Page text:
After two and half years of managing the food cart business on the side, Boelter took a leap and opened a permanent spot with her now wife Hae Yong. Having mastered fried chicken, she soon faced a bigger challenge: bread. At the cart, Boelter served socca, a chickpea flour flatbread. And she served muffins, scones, and other baked treats from the beginning at Grease Box, but bread was a whole other ball of dough.
For Boelter, fresh baked bread has the power to bend space and time—knocking her back to her childhood.
Unhappy with other gluten-free loaves on the market that use additives like xanthan gum, which replaces the stretchy qualities of gluten (and upsets Boelter’s stomach), she thought she’d never be able make good gluten-free bread. “If it’s gluten- free, you just can’t. I was just like,’ screw it,’” she says.
But she didn’t give up entirely. For Boelter, fresh baked bread has the power to bend space and time—knocking her back to her childhood. As a kid, she woke up to its sweet scent every day. Her mom would tell eager young Lizzy, “You don’t want to cut the bread when it’s hot.” “But my mom would do it anyway,” says Boelter, “and then give me that one piece on the end with butter all over it.” Boelter has been striving to recreate that flavor memory ever since. “It’s just buttered bread, the simplest thing that most people take for granted,” she says. “But it’s like magic and you don’t ever forget that magic.”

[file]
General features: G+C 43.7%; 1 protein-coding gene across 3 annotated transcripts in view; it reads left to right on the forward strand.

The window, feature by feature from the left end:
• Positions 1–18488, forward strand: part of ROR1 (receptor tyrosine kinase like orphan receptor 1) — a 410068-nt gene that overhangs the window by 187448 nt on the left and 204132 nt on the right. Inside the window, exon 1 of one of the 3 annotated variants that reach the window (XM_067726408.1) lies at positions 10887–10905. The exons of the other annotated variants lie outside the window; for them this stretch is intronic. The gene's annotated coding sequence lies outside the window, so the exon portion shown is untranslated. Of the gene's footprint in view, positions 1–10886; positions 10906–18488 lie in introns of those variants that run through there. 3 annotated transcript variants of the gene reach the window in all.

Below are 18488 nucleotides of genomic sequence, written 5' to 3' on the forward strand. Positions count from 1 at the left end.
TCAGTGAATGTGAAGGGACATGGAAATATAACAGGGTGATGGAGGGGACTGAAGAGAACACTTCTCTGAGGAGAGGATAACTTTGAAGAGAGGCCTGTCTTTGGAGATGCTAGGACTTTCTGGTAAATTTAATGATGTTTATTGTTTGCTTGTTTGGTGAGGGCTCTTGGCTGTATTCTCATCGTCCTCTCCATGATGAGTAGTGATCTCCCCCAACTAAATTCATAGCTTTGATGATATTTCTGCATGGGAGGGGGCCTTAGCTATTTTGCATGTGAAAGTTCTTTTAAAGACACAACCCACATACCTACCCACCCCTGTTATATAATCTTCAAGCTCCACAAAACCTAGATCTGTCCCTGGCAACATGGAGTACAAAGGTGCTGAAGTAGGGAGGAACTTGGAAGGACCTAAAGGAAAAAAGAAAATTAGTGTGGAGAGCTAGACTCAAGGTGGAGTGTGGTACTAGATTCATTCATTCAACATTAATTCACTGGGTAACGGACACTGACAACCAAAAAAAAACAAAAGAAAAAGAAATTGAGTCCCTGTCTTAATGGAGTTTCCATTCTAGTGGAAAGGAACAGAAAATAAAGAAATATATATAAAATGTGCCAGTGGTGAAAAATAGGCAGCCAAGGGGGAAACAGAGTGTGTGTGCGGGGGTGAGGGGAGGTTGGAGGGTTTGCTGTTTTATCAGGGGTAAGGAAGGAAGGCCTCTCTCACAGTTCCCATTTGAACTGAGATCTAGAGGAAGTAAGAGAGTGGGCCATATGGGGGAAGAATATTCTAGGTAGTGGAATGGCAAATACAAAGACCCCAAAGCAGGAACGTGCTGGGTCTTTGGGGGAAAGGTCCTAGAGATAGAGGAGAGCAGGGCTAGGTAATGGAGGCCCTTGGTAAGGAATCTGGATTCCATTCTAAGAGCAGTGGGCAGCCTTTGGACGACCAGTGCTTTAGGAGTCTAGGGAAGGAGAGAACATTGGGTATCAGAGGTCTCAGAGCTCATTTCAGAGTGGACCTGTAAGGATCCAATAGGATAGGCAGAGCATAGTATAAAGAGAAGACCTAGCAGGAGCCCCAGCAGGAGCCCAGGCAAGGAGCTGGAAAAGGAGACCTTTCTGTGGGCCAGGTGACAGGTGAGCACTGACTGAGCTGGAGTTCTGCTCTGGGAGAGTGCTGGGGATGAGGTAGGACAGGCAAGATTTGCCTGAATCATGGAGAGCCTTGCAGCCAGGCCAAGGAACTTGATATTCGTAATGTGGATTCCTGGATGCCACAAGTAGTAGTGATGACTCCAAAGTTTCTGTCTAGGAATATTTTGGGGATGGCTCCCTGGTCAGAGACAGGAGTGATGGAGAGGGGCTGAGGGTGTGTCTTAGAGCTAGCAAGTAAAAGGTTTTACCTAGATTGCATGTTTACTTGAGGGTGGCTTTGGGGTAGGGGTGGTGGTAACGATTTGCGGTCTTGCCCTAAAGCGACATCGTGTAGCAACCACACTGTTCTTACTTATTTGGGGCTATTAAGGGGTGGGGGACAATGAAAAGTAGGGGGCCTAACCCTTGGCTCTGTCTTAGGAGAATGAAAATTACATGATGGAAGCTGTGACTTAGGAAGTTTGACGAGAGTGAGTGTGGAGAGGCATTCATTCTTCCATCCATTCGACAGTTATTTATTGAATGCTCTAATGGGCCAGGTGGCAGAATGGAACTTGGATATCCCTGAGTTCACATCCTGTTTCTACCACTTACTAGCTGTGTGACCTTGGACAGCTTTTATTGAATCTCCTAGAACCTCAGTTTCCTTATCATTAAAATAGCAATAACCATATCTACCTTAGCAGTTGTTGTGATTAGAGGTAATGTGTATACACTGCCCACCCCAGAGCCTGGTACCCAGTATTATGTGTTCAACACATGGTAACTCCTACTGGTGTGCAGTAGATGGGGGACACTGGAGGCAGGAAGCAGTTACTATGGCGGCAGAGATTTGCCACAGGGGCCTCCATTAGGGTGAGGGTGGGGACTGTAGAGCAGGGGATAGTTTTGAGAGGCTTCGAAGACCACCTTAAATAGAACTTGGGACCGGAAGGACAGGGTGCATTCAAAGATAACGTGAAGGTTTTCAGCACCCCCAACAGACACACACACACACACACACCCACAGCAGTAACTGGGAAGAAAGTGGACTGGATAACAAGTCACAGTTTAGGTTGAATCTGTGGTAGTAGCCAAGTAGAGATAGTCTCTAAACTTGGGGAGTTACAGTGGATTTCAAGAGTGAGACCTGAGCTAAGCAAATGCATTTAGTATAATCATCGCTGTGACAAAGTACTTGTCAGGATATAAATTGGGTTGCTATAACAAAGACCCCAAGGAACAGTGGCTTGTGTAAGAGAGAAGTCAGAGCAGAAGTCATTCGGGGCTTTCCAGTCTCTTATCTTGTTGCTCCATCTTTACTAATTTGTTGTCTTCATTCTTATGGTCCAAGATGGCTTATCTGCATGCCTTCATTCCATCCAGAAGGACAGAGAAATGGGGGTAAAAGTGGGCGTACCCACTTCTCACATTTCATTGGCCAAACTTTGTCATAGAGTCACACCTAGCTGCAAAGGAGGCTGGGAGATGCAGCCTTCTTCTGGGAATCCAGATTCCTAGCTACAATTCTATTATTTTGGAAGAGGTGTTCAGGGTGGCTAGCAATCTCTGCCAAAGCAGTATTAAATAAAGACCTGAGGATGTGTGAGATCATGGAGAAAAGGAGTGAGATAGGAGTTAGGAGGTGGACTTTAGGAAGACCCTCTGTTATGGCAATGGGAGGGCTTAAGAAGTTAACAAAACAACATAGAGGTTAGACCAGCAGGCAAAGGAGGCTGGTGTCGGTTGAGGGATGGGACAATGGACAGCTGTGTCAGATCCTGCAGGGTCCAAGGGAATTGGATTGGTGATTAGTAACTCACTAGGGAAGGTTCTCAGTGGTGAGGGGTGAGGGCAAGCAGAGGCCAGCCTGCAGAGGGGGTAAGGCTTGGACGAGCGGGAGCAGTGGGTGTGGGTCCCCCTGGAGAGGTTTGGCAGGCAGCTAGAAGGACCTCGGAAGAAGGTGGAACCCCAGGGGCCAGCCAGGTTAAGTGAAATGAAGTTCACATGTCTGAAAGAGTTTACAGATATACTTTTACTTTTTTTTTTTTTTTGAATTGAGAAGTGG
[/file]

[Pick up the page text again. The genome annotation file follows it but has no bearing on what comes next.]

It’s just buttered bread… but it’s like magic and you don’t ever forget that magic.
Shortly before the restaurant opened in 2013, Boelter discovered a bread recipe that she thought could work. It wasn’t ready for prime time yet, but she kept experimenting with different alternative ingredients—millet, quinoa, tapioca starch, psyllium husk, and chia seeds—until she eventually came up with a recipe that met her exacting standards. Today, it’s that bread that lures many people, myself included, into Grease Box.
When I stopped in for a fried chicken sandwich one recent afternoon, the crowd was a mix of what you might expect—healthy looking twenty- and thirty-somethings who wear workout apparel whether or not they’re working out and folks dressed in funky mismatched patterns with hair dyed vibrant colors. The to-go crowd, including a guy in an East Bay Tire Company uniform, seemed to represent more of the neighborhood’s blue-collar workers.
Employees from Dope, a “marijuana lifestyle” magazine were eating lunch at the table next to me. Before they left to partake in their “lifestyle” on the patio, a young woman from the group stopped to thank Hae for making delicious food that she could eat. Apparently, the rest of the trio were regular customers—which struck me as a pretty solid endorsement for a joint pushing comfort food.
While Boelter clearly loves making food for everyone to enjoy, she received the ultimate stamp of approval a year and half ago when her family flew out from Texas for her wedding. “They all came here and ate. My mom has never been prouder of me,” says Boelter. “She’s not an easy woman to please, and she was super impressed.”